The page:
Loading ...
Sorry, an error occurred while loading the content.

Re: [APBR_analysis] Re: Yao's Conditioning?

Expand Messages
  • igor eduardo küpfer
    ... From: John Hollinger To: Sent: Friday, February 06, 2004 4:12 PM Subject: [APBR_analysis] Re: Yao s
    Message 1 of 15 , Feb 6, 2004
    • 0 Attachment
      ----- Original Message -----
      From: "John Hollinger" <alleyoop2@...>
      To: <APBR_analysis@yahoogroups.com>
      Sent: Friday, February 06, 2004 4:12 PM
      Subject: [APBR_analysis] Re: Yao's Conditioning?


      > I know for a fact there have been games where he's gone with Taylor
      > the entire fourth quarter.
      >
      > One interesting thing with a study like this is the chicken vs. egg
      > question -- if we show he plays just as well with more minutes, does
      > that mean that it's a genuine fact, or does it mean that Van Gundy
      > doesn't play him a lot of minutes if he sees that Yao is playing like
      > crap?
      >

      I believe Van Gundy has been quoted as saying that he was limiting Yao's
      minutes for physical reasons. That is, he wants to limit Yao's exposure to
      potential injury. I don't really think that Yao's conditioning is in
      question, considering how many minutes he played last season between his NBA
      games and his off-season commitment to the national team.

      I began a study of this a couple of months ago, but didn't get far. Here's
      what I have:

      | YAO'S MINUTES | ROCKET's LEAD
      GAME | 1 2 3 4 OT | 1 2 3 4 OT
      -----|---------------------------------------------------
      1 | 9 5 3 3 | 2 6 12 17
      2 | 8 12 8 8 | -9 -1 5 -8
      3 | 8 10 11 0 | -7 -20 -29 -32
      4 | 9 10 9 8 | 1 -7 -5 11
      5 | 10 7 12 5 | 3 6 6 10
      6 | 12 3 7 10 | 0 7 9 20
      7 | 12 5 9 5 | -2 -6 -10 -11
      8 | 9 6 12 9 | 3 -6 -1 5
      9 | 8 10 9 12 10 | -8 -3 2 0 -4
      10 | 7 12 7 12 | 3 10 10 8
      11 | 7 7 9 12 | 3 4 -1 2
      12 | 8 10 9 10 | 11 -3 -7 -7
      13 | 10 7 10 4 | 4 14 7 15

      AVG 9.0 8.0 8.8 7.5 0.3 0.1 -0.2 2.3

      The numbers in the Yao's Minutes columns represent the number of minutes he
      played in each quarter. The Rockets Lead numbers are their lead at the end
      of each quarter (a negative number would be a Rockets deficit).

      There's not much to look at there, but you can see that in games where the
      score difference is 5 or less points, Yao plays about 10 minutes in the 4th.
      When the lead is more than 5, he plays 6 minutes in the 4th.

      ed
    • igor eduardo küpfer
      ... NBA ... he ... 4th. ... Er, here I am referring to the score difference at the end of 3 quarters, which I took to be indicative of the closeness of the
      Message 2 of 15 , Feb 6, 2004
      • 0 Attachment
        > ----- Original Message -----
        > From: "John Hollinger" <alleyoop2@...>
        > To: <APBR_analysis@yahoogroups.com>
        > Sent: Friday, February 06, 2004 4:12 PM
        > Subject: [APBR_analysis] Re: Yao's Conditioning?
        >
        >
        > > I know for a fact there have been games where he's gone with Taylor
        > > the entire fourth quarter.
        > >
        > > One interesting thing with a study like this is the chicken vs. egg
        > > question -- if we show he plays just as well with more minutes, does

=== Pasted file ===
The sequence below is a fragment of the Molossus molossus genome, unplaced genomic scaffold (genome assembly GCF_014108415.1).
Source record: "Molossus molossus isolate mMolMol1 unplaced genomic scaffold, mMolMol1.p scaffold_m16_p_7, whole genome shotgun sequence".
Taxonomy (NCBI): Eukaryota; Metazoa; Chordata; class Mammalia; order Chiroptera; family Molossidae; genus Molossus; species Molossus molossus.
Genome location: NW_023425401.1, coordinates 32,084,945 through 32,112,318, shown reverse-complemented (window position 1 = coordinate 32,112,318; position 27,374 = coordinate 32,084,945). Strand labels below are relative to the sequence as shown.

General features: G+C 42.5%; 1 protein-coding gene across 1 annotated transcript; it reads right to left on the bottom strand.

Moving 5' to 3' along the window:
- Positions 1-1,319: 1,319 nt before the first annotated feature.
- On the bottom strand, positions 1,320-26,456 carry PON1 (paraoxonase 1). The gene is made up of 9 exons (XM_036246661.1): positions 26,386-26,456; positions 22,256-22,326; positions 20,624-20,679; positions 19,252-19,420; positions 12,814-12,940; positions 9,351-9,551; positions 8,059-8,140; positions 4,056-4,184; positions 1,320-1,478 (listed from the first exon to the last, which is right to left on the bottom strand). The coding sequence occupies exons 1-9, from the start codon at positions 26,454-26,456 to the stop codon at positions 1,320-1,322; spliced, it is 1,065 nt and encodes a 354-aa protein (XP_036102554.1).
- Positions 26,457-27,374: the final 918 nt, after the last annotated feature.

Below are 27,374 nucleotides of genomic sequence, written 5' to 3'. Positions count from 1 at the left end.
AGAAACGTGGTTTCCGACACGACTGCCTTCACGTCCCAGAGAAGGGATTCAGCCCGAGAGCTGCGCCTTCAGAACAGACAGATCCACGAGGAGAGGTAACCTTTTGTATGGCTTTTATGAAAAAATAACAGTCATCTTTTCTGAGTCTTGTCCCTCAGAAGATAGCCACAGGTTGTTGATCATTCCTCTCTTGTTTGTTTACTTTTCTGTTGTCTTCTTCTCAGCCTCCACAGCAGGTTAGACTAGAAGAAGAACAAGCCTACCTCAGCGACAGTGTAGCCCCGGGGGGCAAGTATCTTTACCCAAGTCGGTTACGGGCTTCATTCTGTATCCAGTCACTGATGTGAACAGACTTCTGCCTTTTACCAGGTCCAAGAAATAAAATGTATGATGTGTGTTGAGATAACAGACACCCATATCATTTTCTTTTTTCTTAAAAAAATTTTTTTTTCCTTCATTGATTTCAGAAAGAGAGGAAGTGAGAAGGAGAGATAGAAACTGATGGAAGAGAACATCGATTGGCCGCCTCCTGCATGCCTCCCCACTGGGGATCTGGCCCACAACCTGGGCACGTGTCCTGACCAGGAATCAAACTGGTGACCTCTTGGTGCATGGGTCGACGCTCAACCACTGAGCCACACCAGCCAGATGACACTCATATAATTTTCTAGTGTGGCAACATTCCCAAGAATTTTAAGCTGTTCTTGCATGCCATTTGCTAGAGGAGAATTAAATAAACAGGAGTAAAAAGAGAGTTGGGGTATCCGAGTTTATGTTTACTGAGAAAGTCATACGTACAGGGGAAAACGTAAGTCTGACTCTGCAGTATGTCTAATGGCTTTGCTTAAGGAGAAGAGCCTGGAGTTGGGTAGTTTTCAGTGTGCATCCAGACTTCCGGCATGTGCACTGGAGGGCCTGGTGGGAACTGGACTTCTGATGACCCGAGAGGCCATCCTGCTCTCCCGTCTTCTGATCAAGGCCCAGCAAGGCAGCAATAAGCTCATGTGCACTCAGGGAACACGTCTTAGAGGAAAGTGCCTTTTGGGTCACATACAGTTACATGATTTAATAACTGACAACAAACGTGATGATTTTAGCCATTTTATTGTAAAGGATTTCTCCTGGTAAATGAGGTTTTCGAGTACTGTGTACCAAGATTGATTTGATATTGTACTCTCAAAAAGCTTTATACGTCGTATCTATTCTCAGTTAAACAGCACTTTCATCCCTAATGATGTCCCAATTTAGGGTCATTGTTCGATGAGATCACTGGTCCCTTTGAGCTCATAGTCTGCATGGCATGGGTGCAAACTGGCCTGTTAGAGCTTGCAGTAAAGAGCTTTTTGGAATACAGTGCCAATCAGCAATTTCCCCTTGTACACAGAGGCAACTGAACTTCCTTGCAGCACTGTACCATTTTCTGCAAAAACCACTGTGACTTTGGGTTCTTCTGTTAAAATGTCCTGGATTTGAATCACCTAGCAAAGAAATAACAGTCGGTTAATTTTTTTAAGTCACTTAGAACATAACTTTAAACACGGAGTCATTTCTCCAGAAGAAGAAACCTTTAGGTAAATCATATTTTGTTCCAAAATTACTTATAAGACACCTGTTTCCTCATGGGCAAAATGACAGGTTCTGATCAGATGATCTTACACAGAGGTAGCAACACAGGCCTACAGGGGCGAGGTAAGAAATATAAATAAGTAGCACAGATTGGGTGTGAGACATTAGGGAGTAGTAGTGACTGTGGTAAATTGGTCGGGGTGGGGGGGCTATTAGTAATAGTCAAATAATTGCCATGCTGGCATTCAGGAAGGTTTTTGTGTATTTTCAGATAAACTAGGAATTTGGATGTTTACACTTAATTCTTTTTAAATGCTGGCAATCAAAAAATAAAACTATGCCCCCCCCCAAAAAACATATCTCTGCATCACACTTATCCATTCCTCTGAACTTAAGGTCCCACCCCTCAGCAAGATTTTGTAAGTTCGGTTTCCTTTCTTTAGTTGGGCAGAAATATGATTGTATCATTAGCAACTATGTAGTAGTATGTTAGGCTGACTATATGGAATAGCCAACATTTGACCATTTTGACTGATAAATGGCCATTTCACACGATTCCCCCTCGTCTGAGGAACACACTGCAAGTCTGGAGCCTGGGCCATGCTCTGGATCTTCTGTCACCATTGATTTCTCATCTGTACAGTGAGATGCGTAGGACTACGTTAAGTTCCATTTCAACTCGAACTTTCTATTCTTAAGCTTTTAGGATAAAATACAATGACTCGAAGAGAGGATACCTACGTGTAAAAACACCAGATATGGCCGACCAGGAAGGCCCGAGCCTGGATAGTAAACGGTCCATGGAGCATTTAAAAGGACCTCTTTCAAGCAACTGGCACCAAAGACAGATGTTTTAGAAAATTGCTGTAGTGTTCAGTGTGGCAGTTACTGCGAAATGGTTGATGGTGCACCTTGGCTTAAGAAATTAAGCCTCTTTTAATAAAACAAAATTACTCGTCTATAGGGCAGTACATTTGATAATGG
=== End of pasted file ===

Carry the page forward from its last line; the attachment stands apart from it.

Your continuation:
> > that mean that it's a genuine fact, or does it mean that Van Gundy
        > > doesn't play him a lot of minutes if he sees that Yao is playing like
        > > crap?
        > >
        >
        > I believe Van Gundy has been quoted as saying that he was limiting Yao's
        > minutes for physical reasons. That is, he wants to limit Yao's exposure to
        > potential injury. I don't really think that Yao's conditioning is in
        > question, considering how many minutes he played last season between his
        NBA
        > games and his off-season commitment to the national team.
        >
        > I began a study of this a couple of months ago, but didn't get far. Here's
        > what I have:
        >
        > | YAO'S MINUTES | ROCKET's LEAD
        > GAME | 1 2 3 4 OT | 1 2 3 4 OT
        > -----|---------------------------------------------------
        > 1 | 9 5 3 3 | 2 6 12 17
        > 2 | 8 12 8 8 | -9 -1 5 -8
        > 3 | 8 10 11 0 | -7 -20 -29 -32
        > 4 | 9 10 9 8 | 1 -7 -5 11
        > 5 | 10 7 12 5 | 3 6 6 10
        > 6 | 12 3 7 10 | 0 7 9 20
        > 7 | 12 5 9 5 | -2 -6 -10 -11
        > 8 | 9 6 12 9 | 3 -6 -1 5
        > 9 | 8 10 9 12 10 | -8 -3 2 0 -4
        > 10 | 7 12 7 12 | 3 10 10 8
        > 11 | 7 7 9 12 | 3 4 -1 2
        > 12 | 8 10 9 10 | 11 -3 -7 -7
        > 13 | 10 7 10 4 | 4 14 7 15
        >
        > AVG 9.0 8.0 8.8 7.5 0.3 0.1 -0.2 2.3
        >
        > The numbers in the Yao's Minutes columns represent the number of minutes
        he
        > played in each quarter. The Rockets Lead numbers are their lead at the end
        > of each quarter (a negative number would be a Rockets deficit).
        >
        > There's not much to look at there, but you can see that in games where the
        > score difference is 5 or less points, Yao plays about 10 minutes in the
        4th.
        > When the lead is more than 5, he plays 6 minutes in the 4th.
        >

        Er, here I am referring to the score difference at the end of 3 quarters,
        which I took to be indicative of the closeness of the game.

        ed
      • McKibbin, Stuart
        ... From: edkupfer@rogers.com Sent: Friday, February 06, 2004 1:35 PM To: APBR_analysis@yahoogroups.com; edkupfer@rogers.com Subject: Re: [APBR_analysis] Re: